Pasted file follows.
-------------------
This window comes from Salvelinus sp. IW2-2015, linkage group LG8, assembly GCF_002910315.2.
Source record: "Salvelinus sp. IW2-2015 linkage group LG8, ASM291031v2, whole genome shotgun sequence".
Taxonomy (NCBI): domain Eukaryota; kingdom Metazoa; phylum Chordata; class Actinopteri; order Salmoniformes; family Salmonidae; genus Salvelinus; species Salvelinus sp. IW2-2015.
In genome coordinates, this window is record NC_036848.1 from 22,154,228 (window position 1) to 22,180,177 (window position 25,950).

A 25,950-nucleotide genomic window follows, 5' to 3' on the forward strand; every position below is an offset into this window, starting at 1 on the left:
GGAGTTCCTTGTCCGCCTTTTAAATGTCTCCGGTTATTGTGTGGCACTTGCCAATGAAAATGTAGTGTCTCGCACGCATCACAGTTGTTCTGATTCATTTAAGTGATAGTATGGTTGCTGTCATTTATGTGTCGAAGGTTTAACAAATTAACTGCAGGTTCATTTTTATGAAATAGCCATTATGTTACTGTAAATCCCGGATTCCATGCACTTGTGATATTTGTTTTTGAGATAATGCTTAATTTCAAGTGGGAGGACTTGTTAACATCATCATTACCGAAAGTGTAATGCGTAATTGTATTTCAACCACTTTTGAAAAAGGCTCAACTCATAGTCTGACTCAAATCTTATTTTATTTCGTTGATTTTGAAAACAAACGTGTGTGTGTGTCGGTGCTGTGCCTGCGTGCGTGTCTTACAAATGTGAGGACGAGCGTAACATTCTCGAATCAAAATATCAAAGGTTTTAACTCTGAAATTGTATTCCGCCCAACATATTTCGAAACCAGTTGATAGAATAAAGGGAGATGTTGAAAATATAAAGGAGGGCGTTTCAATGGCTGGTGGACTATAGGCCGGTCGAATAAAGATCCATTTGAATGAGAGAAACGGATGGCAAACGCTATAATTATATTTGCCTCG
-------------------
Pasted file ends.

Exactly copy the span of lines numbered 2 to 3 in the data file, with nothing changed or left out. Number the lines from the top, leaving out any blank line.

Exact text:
Source record: "Salvelinus sp. IW2-2015 linkage group LG8, ASM291031v2, whole genome shotgun sequence".
Taxonomy (NCBI): domain Eukaryota; kingdom Metazoa; phylum Chordata; class Actinopteri; order Salmoniformes; family Salmonidae; genus Salvelinus; species Salvelinus sp. IW2-2015.